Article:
BACKGROUND: Leprosy reactions, Type-1 and erythema nodosum leprosum, are immune-mediated complications of leprosy, which play a significant role in the morbidity associated with the disease. A considerable amount of literature has been published on the impact of leprosy in general but few studies focus specifically on leprosy reactions. This study aimed to investigate the impact of leprosy reactions on physical, psychological, and social aspects of the lives of people affected by analysing their life experiences and perspectives about leprosy reactions. METHODS/PRINCIPAL FINDINGS: This qualitative study involved people affected by leprosy reactions and their family members in two leprosy endemic countries. The data were collected through 66 interviews and 9 focus group discussions (4-6 participants each) in Surabaya, Indonesia, and Purulia, India. Content analysis and conversational analysis were performed. This study found that both types of leprosy reactions were perceived as an unpredictable and painful condition. Leprosy reactions restricted physical activities of the participants, such as going to bathroom, sleeping, eating, and cooking. In the interviews, the respondents expressed a range of emotions and feelings including confusion, sadness, anxiety, and anger. Some recounted that they felt stigmatized and lost opportunities to socialise and earn money. Differences between the two settings were identified. The majority of Indonesian participants preferred to stay at home, and some concealed the diagnosis of leprosy, while most of the Indian respondents continued working up to the time of hospitalization. CONCLUSION: Leprosy reactions are a distressing complication of leprosy and adversely affect the lives of those affected. Individuals reported physical discomfort, distress, anxiety, stigma, and financial hardship and these negative impacts in the physical, psychological, and social spheres reinforced each other. These findings provide important information about a need for early detection and sustained commitment to follow-up care for people with a history of leprosy reactions. More research on new drugs for reactional episodes, tools to measure knowledge, attitude, and practice, and costing study on leprosy reactions treatment are needed. We recommend the development and testing of holistic strategies to improve the management of leprosy reactions.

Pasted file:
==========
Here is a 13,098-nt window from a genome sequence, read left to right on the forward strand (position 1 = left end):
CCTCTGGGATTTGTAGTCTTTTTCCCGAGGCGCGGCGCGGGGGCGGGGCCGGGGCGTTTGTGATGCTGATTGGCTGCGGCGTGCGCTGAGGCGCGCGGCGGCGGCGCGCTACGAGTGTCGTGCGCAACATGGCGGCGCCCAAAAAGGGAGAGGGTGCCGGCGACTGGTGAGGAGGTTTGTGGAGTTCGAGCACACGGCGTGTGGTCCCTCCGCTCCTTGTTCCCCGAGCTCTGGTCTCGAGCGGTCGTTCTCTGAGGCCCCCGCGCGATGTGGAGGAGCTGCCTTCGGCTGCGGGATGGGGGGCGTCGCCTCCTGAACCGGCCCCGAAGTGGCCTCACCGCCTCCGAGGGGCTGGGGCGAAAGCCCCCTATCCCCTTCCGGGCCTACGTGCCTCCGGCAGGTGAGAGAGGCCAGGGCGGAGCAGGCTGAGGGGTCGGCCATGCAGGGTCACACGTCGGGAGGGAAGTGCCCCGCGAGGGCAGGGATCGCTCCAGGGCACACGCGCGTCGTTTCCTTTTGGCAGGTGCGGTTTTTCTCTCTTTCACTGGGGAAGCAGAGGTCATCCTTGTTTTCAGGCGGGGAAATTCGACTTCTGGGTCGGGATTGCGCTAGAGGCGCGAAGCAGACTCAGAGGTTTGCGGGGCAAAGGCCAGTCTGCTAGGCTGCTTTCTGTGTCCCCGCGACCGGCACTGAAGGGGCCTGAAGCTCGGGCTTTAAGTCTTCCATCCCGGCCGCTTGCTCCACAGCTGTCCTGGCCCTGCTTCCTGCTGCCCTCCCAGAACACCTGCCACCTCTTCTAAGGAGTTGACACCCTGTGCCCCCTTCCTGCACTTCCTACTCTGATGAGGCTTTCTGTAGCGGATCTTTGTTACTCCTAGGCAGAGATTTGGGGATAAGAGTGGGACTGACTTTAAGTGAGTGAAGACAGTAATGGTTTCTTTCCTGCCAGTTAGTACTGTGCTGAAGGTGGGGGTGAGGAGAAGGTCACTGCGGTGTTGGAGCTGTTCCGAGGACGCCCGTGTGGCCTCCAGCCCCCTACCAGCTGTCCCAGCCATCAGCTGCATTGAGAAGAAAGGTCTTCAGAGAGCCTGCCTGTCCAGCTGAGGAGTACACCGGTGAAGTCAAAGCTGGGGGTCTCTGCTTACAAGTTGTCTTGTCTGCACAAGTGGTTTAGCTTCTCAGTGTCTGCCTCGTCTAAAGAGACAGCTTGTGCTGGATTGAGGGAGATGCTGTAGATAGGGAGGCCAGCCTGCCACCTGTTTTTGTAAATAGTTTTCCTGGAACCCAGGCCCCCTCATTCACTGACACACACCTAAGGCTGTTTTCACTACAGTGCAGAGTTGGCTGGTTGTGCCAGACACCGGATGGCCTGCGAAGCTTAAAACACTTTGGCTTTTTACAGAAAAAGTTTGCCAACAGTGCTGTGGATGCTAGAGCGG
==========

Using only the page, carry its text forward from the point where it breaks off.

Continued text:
Subject(s)Erythema Nodosum , Leprosy , Erythema Nodosum/epidemiology , Family/psychology , Humans , Leprosy/epidemiology , Qualitative Research , Social Stigma
The current coronavirus disease 2019 (COVID-19) pandemic is a global challenge with strong medical and socioeconomic implications. Hopes have been placed in the development of various vaccines. As the vaccination campaign is in progress, adverse effects need to be monitored closely. Possible side effects range from minor events to more serious manifestations. In this article, we describe two cases of erythema nodosum (EN) after COVID-19 vaccination in two previously healthy female patients of 59 and 51 years, respectively. Most of the usual etiologies of EN were excluded by laboratory testing. EN was successfully treated with corticosteroids. Remarkably, in the first case, a relapse occurred 48 hours after the second dose of the severe acute respiratory syndrome coronavirus 2 (SARS-CoV-2) vaccine. In this case series, we describe two unusual occurrences of EN after vaccination with an mRNA COVID-19 vaccine and a viral vector vaccine, respectively, and we discuss the available related literature.